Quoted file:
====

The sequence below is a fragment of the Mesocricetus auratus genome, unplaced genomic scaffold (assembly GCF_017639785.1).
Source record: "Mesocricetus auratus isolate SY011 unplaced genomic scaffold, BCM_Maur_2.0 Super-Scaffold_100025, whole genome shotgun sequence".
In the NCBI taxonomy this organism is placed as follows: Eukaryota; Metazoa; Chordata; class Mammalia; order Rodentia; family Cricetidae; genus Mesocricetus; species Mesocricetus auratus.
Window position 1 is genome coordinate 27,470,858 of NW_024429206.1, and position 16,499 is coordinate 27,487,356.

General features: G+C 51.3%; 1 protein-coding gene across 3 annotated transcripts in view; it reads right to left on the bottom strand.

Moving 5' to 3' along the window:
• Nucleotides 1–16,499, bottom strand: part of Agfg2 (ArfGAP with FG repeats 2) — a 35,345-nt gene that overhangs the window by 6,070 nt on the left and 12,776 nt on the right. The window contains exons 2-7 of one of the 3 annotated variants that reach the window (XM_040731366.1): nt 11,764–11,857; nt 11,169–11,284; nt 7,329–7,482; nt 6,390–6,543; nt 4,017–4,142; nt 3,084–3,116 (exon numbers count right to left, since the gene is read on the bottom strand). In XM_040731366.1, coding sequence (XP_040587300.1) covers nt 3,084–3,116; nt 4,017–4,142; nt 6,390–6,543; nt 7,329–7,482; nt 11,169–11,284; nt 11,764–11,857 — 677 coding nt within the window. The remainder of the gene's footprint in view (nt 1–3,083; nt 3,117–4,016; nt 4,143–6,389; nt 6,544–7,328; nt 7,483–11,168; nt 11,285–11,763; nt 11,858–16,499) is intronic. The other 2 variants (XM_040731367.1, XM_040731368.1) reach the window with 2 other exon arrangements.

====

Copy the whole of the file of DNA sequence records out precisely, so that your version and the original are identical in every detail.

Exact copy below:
The sequence below is a fragment of the Mesocricetus auratus genome, unplaced genomic scaffold (assembly GCF_017639785.1).
Source record: "Mesocricetus auratus isolate SY011 unplaced genomic scaffold, BCM_Maur_2.0 Super-Scaffold_100025, whole genome shotgun sequence".
In the NCBI taxonomy this organism is placed as follows: Eukaryota; Metazoa; Chordata; class Mammalia; order Rodentia; family Cricetidae; genus Mesocricetus; species Mesocricetus auratus.
Window position 1 is genome coordinate 27,470,858 of NW_024429206.1, and position 16,499 is coordinate 27,487,356.

General features: G+C 51.3%; 1 protein-coding gene across 3 annotated transcripts in view; it reads right to left on the bottom strand.

Moving 5' to 3' along the window:
• Nucleotides 1–16,499, bottom strand: part of Agfg2 (ArfGAP with FG repeats 2) — a 35,345-nt gene that overhangs the window by 6,070 nt on the left and 12,776 nt on the right. The window contains exons 2-7 of one of the 3 annotated variants that reach the window (XM_040731366.1): nt 11,764–11,857; nt 11,169–11,284; nt 7,329–7,482; nt 6,390–6,543; nt 4,017–4,142; nt 3,084–3,116 (exon numbers count right to left, since the gene is read on the bottom strand). In XM_040731366.1, coding sequence (XP_040587300.1) covers nt 3,084–3,116; nt 4,017–4,142; nt 6,390–6,543; nt 7,329–7,482; nt 11,169–11,284; nt 11,764–11,857 — 677 coding nt within the window. The remainder of the gene's footprint in view (nt 1–3,083; nt 3,117–4,016; nt 4,143–6,389; nt 6,544–7,328; nt 7,483–11,168; nt 11,285–11,763; nt 11,858–16,499) is intronic. The other 2 variants (XM_040731367.1, XM_040731368.1) reach the window with 2 other exon arrangements.